With an 11% growth in cement consumption in 2010 and a further 12% growth expected for 2011, cement producers in the countries of the former Soviet Union have been able to forget about the dramatic events of 2009, when there was a reduction of more than 20% in the consumption of cement in the region. The countries’ vast infrastructure development and housing needs are to be addressed by the governments in the near future, which should boost per capita cement consumption in most of the CIS countries. In anticipation of growing demand, local producers are busy raising their cement production capacities and also investing in the sustainability of their plants.
Russia, Ukraine, Kazakhstan, Belarus, Uzbekistan, Azerbaijan, Moldova, Turkmenistan, Georgia and Armenia are former Soviet Union countries sharing numerous links, with a total population of more than 260 million and a total area of 22 million square kilometres. In both 2006 and 2007, the annual increase in the monetary value of cement consumed in these countries was close to 80%, reflecting a steep rise in cement prices and an ongoing construction boom in these countries. In 2008, the increase in the combined value of the cement markets in the region slowed to 6%, and this was followed by a steep, almost 50%, contraction in the CIS cement market, a result of tumbling prices and falling demand.
In terms of volume, the combined consumption of cement in the ten countries grew at an AAGR of 14% between 2003 and 2007 and reached a peak of 100 million tonnes in 2007. This was followed by a slight, less than 1%, reduction in 2008. During the following year, the majority of cement producers in the region witnessed a dramatic reduction in demand for their produce, with the steepest declines seen in Russia and Ukraine, the two largest CIS cement markets, as well as Moldova. On the other hand, countries such as Uzbekistan and Turkmenistan proved resilient to the global downturn and saw their cement consumption grow by 25% or more that year. Overall, total consumption of cement in the ten former Soviet Union countries has fallen by almost a quarter. Demand in the region was satisfied mostly by produce from local plants, along with additional supplies from countries such as Turkey and China.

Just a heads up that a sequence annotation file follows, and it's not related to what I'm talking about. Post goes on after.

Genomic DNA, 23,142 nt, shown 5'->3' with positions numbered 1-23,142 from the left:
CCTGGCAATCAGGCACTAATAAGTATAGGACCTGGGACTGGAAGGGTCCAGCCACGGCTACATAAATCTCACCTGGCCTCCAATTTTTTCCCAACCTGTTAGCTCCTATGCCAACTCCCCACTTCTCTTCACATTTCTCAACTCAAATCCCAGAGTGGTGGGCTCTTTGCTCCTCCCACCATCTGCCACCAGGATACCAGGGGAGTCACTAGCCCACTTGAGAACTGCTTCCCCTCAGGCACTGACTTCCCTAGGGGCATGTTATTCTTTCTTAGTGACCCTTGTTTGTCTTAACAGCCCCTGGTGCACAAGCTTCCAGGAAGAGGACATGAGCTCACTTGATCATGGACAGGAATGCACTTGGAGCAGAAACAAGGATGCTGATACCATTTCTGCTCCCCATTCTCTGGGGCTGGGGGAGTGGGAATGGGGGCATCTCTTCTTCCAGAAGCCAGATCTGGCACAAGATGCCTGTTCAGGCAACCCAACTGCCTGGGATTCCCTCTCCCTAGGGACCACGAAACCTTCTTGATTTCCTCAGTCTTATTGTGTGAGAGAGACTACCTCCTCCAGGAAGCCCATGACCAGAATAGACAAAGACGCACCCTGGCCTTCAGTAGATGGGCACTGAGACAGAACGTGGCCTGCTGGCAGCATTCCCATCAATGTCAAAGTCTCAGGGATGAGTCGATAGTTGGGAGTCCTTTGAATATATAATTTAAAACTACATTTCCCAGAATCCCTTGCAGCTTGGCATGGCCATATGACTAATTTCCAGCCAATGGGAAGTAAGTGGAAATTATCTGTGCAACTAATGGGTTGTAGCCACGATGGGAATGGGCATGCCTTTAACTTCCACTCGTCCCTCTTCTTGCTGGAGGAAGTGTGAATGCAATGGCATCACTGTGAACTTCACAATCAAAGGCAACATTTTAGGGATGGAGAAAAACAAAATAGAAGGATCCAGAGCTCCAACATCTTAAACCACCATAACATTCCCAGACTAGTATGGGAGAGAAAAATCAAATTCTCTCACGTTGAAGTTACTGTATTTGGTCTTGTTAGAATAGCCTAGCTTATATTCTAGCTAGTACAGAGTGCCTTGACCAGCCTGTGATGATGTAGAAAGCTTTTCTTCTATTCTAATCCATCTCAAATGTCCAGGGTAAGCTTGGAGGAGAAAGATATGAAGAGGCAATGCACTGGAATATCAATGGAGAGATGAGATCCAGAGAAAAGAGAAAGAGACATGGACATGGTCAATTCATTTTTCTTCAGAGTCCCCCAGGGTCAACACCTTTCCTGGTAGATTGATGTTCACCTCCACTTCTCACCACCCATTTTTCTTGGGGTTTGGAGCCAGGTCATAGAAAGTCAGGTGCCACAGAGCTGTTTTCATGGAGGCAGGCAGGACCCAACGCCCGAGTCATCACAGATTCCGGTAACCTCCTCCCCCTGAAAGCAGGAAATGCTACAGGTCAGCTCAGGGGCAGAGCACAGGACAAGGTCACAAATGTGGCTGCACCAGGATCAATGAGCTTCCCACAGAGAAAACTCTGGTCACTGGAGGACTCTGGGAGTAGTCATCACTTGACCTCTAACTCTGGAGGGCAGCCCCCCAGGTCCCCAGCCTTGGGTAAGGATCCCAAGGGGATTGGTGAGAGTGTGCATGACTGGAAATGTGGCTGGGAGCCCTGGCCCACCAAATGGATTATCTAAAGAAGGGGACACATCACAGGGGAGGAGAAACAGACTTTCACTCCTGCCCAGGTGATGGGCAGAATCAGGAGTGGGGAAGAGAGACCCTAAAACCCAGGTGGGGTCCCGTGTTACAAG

The cement markets in the region recovered in 2010, with a nearly 11% year-on-year increase in combined consumption for the whole year. This will be followed by an even more substantial increase of 12% in 2011 and an 8.5% growth in 2012, which will be prompted by the numerous projects carried out as part of the preparation for key events to be held in the region, such as the 2014 Sochi Winter Olympics, as well as the implementation of ambitious road infrastructure and housing development programmes rolled out by the governments, especially in the countries rich in natural resources such as Russia and Kazakhstan. As a result, combined cement consumption in the region should exceed 100 million tonnes as soon as next year.
Until 2008, cement production in the ten countries in question grew by more than 10% each year, as cement plants strove to meet growing demand. As a result, output in 2007 exceeded the figure observed four years before by more than 50%. In 2008, however, the 90 cement plants operating in the region reduced production levels to just over 90 million tonnes – with Russia accounting for 60% of total output – in order to adjust to the more modest demand for, and increased imports of, cement to the region. This was followed by an 18% reduction to fewer than 76 million tonnes in 2009, as construction activity declined substantially across the CIS. The growth in cement production was resumed, at 10%, in 2010 and in the current year production will keep pace with cement consumption and grow by 12%.
In anticipation of increased demand in the future, cement producers have – sometimes with government support – embarked upon numerous cement production capacity upgrade projects. By and large, the goal is to replace imports of cement with domestic production, and possibly increase export volumes at the same time. This strategy, applied simultaneously in several countries, could, however, lead to cement overcapacity in the CIS region in the next few years.
This press release is based on information contained in the latest PMR report entitled “Cement market in the CIS countries 2011 – Development forecasts for 2011-2014”.